I’ve read many different interpretations and applications of Agile, product management and Dev/Ops. At their best, these ways of working have helped many organizations become more human-centered, resilient, adaptive, and innovative by getting the most out of the people in the organization to create value for users of their products and services. In turn, these organizations have become more successful, trusted, and profitable.

Because of this success, there is a rush in many sectors for organizations to become more Agile. In this rush to modernize, organizations can lose the core reason these changes to work have been successful. …


The strategic value of an accelerator program

When asked about my journey to government I often say that I “followed the cookie crumbs”. It is no secret that government services often do not meet the expectations of citizens or their needs. I have experienced it first hand as a citizen and as a non-profit leader. My desire to be part of the solution (plus luck) led me to dedicate my career to serving the servants; to better enable our public institutions to deliver in a new era.

I have had the privilege and responsibility of leading hundreds of public servants through innovation processes like accelerators, sprints, and…


The Rationale for a Parallel Learning Structure in Government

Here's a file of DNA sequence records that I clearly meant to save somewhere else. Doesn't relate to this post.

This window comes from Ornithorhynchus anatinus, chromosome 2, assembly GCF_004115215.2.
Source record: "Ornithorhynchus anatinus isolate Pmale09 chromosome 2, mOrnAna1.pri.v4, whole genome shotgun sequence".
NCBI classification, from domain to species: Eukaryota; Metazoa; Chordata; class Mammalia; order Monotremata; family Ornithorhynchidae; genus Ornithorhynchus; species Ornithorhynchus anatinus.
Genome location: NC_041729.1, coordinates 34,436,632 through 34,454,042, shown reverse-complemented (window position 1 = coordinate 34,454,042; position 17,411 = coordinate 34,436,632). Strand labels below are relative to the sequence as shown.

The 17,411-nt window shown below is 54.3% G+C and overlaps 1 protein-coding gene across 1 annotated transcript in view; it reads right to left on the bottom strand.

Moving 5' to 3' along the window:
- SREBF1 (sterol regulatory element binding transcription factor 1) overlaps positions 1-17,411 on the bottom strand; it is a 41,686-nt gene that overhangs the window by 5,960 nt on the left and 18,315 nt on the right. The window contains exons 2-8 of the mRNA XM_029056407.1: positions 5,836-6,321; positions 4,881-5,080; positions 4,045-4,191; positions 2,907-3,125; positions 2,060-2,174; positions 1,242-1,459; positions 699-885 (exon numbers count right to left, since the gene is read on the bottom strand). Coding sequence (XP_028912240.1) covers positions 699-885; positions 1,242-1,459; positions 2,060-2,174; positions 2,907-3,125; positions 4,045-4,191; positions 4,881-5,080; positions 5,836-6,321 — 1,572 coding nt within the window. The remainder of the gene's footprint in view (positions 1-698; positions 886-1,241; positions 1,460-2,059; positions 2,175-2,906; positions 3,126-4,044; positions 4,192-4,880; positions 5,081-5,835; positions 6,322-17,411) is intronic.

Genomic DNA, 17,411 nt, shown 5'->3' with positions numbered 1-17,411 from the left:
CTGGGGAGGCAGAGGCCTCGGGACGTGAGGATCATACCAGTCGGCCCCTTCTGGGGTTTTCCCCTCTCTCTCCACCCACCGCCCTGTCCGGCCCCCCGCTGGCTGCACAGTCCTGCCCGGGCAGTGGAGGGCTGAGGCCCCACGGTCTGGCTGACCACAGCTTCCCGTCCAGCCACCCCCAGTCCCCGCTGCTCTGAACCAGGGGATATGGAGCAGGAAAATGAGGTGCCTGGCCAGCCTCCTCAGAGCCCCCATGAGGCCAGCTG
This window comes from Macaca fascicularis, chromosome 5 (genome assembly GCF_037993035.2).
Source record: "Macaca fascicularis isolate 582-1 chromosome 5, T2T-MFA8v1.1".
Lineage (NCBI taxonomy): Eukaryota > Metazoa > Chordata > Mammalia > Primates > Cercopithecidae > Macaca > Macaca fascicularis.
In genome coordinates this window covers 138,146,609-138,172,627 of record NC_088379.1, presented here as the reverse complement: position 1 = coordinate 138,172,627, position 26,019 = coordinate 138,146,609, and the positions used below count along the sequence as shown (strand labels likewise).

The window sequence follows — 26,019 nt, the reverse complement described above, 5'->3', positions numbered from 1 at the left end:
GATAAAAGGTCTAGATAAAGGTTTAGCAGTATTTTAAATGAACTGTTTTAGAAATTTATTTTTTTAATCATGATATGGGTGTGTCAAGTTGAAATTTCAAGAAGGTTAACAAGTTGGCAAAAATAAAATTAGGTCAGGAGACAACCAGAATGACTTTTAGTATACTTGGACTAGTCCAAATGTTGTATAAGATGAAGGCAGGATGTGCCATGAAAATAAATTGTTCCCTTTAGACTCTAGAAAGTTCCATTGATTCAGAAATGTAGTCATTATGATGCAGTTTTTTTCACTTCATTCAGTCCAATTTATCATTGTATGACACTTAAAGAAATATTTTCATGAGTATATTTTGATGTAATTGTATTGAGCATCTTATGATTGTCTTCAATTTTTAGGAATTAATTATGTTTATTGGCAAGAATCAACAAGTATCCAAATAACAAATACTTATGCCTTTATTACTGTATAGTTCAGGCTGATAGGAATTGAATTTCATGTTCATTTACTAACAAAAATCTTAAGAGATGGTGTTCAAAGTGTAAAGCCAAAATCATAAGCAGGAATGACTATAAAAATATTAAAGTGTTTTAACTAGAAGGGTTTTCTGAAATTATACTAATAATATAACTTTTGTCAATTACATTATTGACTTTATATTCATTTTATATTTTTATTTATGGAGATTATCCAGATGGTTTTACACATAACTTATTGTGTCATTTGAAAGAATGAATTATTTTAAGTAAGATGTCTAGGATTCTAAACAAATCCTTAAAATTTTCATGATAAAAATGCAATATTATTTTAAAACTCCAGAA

I have recently been tasked with designing and testing a parralel learning structure to aid in the capture and sharing of insights and recommendations for systems change. The intention is that this will enable my government to remain agile beyond the crisis.

Knowing that many other governments are launching, or in the midst of similar initiatives, I wanted to share our thinking to date. As we roll out the initiative we will be sharing lessons and cases as much as possible.

This series documents the rationale, the problem, the opportunity, ideas about the solution (parallel learning structure), and a conclusion…


Knowing the Difference Between Drywall and a Load Bearing Wall

As a homeowner I have so many ideas for change and improvement. Most often those ideas remain just that: ideas. “Better not pull up that floor, who knows what I’ll find under there”, I caution myself. “Don’t want to have the roof fall in trying to open up this room, better just stay in the dark”. So usually I resort to doing nothing or something superficial like painting.